Supreme Court’s decisions in two cases involving antidiscrimination laws:
Kimel v. Florida Board of Regents (2000) and Garrett v. the University of Ala-
(2001). The implications of these decisions and viable legal responses
to them are also addressed.
It should be noted at the outset that the analysis presented here does not
address the official or personal immunity doctrines as they pertain to indi-
vidual government employees (see Rosenbloom, 1994, 1997). These
immunity doctrines address whether federal, state, and local government
officials or employees who violate an individual’s statutory or constitutional
rights can be sued and held liable for their actions. However, as will be dis-
cussed later in the text, reliance on these doctrines may provide alternative
relief to state employees alleging they have been discriminated against based
on age or disability.
In the past two decades or so, as the U.S. Supreme Court has been faced
with opportunities to strike a balance between state and federal power, it has
sided almost exclusively with the states. The U.S. Supreme Court’s policy of
federalism has, in effect, resulted in severe restrictions to an individual’s
ability to sue a state in federal court for federal rights’ violations (Braveman,
2000; Wise, 2001).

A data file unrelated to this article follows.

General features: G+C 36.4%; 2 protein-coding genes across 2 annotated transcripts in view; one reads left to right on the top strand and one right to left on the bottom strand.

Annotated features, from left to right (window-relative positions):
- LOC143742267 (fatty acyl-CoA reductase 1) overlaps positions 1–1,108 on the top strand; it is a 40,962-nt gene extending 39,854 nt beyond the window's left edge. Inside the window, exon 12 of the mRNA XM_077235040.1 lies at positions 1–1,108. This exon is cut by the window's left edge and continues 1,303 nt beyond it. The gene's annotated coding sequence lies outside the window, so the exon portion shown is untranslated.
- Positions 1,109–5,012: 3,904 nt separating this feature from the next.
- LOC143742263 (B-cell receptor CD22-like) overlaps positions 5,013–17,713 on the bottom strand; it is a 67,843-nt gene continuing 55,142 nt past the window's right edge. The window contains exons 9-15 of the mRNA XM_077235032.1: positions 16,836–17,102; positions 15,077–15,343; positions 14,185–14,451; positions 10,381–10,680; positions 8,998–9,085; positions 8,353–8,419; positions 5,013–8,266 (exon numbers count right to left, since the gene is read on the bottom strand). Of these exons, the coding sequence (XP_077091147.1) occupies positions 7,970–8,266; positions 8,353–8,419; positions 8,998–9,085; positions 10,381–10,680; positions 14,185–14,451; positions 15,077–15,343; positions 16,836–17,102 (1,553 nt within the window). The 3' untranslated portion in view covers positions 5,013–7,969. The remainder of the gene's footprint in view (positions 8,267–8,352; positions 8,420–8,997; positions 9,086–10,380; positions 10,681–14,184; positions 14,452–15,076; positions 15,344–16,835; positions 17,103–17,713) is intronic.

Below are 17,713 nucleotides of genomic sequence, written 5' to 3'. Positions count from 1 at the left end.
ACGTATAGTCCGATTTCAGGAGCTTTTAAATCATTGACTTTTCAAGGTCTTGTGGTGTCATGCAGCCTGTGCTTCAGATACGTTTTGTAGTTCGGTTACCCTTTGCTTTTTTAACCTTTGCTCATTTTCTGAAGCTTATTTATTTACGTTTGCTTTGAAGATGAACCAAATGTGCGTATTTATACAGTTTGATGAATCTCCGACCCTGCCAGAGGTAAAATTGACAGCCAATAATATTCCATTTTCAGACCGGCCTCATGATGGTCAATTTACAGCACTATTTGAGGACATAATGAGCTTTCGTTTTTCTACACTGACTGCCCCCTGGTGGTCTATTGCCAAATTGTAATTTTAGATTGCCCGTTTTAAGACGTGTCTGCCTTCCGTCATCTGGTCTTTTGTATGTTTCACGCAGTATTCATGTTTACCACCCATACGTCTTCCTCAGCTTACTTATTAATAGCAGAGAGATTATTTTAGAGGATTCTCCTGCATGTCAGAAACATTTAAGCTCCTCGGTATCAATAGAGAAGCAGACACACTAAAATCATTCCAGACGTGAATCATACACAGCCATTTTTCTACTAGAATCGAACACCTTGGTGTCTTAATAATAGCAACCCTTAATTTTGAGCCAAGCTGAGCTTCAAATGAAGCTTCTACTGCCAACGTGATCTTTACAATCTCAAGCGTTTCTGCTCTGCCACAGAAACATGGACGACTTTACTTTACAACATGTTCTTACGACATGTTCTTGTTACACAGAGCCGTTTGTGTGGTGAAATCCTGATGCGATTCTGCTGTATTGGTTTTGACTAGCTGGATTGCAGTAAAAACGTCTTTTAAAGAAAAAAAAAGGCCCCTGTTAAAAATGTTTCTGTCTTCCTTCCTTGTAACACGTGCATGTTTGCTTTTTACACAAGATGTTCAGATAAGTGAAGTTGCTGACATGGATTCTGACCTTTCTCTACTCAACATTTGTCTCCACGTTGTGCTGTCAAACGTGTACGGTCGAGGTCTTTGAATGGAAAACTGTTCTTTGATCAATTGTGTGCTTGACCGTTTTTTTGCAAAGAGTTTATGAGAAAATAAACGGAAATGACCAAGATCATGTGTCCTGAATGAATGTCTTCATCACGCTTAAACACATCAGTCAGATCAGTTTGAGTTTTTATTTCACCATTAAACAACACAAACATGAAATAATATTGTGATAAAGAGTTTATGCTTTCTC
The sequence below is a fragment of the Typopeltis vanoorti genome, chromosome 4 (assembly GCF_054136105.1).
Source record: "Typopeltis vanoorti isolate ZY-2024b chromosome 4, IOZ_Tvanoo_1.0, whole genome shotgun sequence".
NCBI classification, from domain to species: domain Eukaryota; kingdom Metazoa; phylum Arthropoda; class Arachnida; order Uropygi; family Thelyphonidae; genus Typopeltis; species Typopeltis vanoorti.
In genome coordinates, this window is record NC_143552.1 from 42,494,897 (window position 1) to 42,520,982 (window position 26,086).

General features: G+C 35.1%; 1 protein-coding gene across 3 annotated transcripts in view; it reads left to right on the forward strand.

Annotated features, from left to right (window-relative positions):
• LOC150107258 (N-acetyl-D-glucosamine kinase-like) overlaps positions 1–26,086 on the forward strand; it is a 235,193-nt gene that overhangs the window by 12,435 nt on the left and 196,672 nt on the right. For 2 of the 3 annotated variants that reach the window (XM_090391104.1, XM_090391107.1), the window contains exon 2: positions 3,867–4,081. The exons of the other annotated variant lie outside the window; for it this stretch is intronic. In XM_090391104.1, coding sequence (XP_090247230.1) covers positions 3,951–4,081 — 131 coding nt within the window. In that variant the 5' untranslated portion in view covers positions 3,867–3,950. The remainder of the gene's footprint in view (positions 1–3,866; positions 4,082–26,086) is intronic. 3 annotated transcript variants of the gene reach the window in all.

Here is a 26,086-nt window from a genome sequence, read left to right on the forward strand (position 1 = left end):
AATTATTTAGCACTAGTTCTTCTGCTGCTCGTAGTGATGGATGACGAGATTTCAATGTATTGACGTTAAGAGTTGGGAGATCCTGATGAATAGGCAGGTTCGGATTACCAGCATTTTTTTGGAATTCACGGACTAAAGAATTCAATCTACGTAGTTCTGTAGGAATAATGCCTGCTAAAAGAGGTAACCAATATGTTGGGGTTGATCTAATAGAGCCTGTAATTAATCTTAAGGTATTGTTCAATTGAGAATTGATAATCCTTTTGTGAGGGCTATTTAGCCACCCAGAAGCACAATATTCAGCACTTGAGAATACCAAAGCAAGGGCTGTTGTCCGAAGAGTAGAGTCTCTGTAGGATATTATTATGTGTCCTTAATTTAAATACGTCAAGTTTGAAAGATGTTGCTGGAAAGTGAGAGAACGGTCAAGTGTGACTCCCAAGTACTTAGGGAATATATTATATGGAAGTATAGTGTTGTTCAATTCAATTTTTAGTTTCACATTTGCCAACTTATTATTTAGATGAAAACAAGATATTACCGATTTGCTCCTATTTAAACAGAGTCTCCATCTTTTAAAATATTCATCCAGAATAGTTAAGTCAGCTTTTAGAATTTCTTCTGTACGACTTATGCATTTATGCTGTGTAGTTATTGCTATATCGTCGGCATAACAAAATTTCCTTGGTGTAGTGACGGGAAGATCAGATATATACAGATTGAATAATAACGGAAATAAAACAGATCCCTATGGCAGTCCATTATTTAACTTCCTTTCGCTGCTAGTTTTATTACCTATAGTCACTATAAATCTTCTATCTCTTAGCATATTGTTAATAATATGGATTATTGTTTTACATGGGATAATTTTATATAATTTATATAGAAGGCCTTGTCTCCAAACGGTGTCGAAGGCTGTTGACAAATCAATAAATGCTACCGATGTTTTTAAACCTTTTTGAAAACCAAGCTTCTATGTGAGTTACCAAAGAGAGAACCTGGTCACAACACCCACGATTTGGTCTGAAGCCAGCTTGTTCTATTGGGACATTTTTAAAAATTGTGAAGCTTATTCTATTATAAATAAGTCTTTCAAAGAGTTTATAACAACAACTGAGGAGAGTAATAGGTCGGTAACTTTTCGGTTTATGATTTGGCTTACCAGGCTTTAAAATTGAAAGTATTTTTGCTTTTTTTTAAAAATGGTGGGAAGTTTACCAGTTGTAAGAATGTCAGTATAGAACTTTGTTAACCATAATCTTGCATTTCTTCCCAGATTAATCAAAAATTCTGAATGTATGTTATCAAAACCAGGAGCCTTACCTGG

In two landmark cases, Seminole Tribe of Florida v. Florida (1996) and
Alden v. Maine (1999),2 the U.S. Supreme Court expanded the boundaries
of the new federalism to extraordinary dimensions.3 In Seminole and Alden,
a Court majority held that Congress is barred from authorizing individuals
to pursue private suits for damages in the federal courts against the states
when it does so pursuant to its commerce clause powers.4 The Court opined
that Congress cannot subject an unconsenting state to suit in either federal
or (its own) state court, whether the suit is brought by a citizen or
noncitizen of that state and whether it is based on federal law or state law.
The rulings limit congressional legislation in favor of states’ rights, restrict
the role of the federal courts in adjudicating claims alleging state violations
of federal rights, and ultimately impede an individual’s ability to seek court
enforcement of their federal and perhaps even state rights against a state
(Goodman, 2001; Wise, 2001).
It is important to enunciate the constitutional provisions invoked by the